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Case Study: Smart Energy Monitoring in Buildings with Measurable Energy


SPECIFIC offers companies with innovative, low-carbon technologies valuable insight and performance data to improve their existing products or processes. (m.e) have developed a platform to offer consumers real-time energy and GHG emissions monitoring, automated controls and data driven actions so they can optimise their building energy performance and lower carbon emissions.

Over a period of 3 months, we conducted an extensive data acquisition and validation study at several locations associated with SPECIFIC, Swansea University, using smart energy monitoring hardware (m.e smart sockets) and software (m.e Hub) provided by the project partner.

The m.e power sockets have been designed to communicate with a Machine Learning (ML) platform to identify potential energy savings and are interfaced with the National Grid Carbon Intensity API. In addition, the sockets have a coloured LED indicator to visualise the current grid carbon value, allowing users to make a conscious decision on when they consume energy based on how “green” the grid electricity is.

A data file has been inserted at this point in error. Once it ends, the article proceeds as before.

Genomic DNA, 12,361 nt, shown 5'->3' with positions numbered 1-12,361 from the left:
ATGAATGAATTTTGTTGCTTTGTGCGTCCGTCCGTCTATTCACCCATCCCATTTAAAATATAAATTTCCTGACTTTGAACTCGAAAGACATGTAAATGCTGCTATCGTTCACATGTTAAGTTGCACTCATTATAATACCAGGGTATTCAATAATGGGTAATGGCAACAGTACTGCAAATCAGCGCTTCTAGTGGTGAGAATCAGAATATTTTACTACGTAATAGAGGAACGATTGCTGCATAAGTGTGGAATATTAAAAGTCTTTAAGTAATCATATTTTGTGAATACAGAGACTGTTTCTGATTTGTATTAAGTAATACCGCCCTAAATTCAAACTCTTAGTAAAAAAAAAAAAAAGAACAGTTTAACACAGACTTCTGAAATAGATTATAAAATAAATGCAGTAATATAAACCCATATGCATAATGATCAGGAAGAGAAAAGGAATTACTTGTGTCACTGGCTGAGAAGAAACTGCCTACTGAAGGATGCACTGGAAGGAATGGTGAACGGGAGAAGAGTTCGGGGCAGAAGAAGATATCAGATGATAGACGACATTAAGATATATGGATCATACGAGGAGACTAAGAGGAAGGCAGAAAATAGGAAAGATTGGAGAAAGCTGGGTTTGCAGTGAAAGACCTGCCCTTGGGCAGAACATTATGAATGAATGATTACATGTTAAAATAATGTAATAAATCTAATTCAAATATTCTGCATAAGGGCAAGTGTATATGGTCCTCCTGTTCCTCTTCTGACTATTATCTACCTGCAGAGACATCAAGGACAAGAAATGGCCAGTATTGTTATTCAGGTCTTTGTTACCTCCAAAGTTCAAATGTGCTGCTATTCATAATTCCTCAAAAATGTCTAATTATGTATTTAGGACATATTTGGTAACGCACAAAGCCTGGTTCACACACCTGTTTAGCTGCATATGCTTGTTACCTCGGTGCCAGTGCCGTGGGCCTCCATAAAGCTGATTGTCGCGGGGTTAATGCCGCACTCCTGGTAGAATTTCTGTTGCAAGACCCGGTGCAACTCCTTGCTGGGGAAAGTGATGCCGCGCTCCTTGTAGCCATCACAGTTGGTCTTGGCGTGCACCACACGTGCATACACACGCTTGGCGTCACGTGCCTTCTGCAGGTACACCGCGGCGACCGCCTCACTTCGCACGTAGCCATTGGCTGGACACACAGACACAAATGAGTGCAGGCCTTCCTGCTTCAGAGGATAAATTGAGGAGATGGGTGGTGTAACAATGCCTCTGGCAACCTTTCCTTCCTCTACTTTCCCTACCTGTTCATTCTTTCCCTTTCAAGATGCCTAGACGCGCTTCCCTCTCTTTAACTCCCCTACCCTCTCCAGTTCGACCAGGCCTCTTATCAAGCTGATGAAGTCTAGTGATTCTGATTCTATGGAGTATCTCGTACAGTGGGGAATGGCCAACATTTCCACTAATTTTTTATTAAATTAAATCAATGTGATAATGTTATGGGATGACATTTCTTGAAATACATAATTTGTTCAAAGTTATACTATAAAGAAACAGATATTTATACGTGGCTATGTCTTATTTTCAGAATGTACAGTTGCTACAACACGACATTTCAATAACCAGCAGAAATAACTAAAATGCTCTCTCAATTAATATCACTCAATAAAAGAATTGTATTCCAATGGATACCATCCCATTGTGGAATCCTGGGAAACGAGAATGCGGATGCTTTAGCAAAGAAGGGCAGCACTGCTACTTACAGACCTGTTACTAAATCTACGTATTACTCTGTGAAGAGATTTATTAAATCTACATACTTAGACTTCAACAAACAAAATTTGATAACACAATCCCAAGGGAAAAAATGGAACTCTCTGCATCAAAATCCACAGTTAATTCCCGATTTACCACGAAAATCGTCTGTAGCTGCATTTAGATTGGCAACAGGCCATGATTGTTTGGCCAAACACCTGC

Project partners:


  • Data acquisition: through 10 m.e sockets installed and setup by 5 SPECIFIC staff members in their respective home office environments
  • Data verification: data acquired using the m.e power sockets will be verified using both custom-built and off-the-shelf hardware and associated software components
  • Wi-Fi enterprise network testing: to identify requirements and carry out testing for connection to secure Wi-Fi enterprise networks as might be found in large scale offices and public sector organisations, e.g. the University’s Eduroam network
  • Collaboration with SPECIFIC’s external partners


  • Recorded data will now be utilised by m.e to optimise their existing system which will subsequently aid in developing and bringing their current and future products to market
  • Data verification demonstrated the importance of calibrating the m.e smart sockets to accurately measure Current (A) if they are to be used for verifiable energy savings data
  • Prior to this project, the m.e power sockets were only compatible with non-enterprise network authentication schemes, such as WPA2. However, they are now compatible with large enterprise Wi-Fi networks.
  • Following introductions with KIER, m.e successfully undertook a separate pilot study at the Active Classroom building at Swansea University.

Figure 1. (left) Measurable power sockets with ‘red’ and ‘green’ Impact Indicator LEDs to indicate how ‘clean’ the local electricity grid is in terms of GHG emissions. (right) The Measurable Hub; the main control software for Measurable power sockets.   

Figure 2. (left) Custom-built Controllable AC Load Emulator device to test and calibrate m.e socket data. (right) Example of the experimental setup with the lid removed to allow direct connection.

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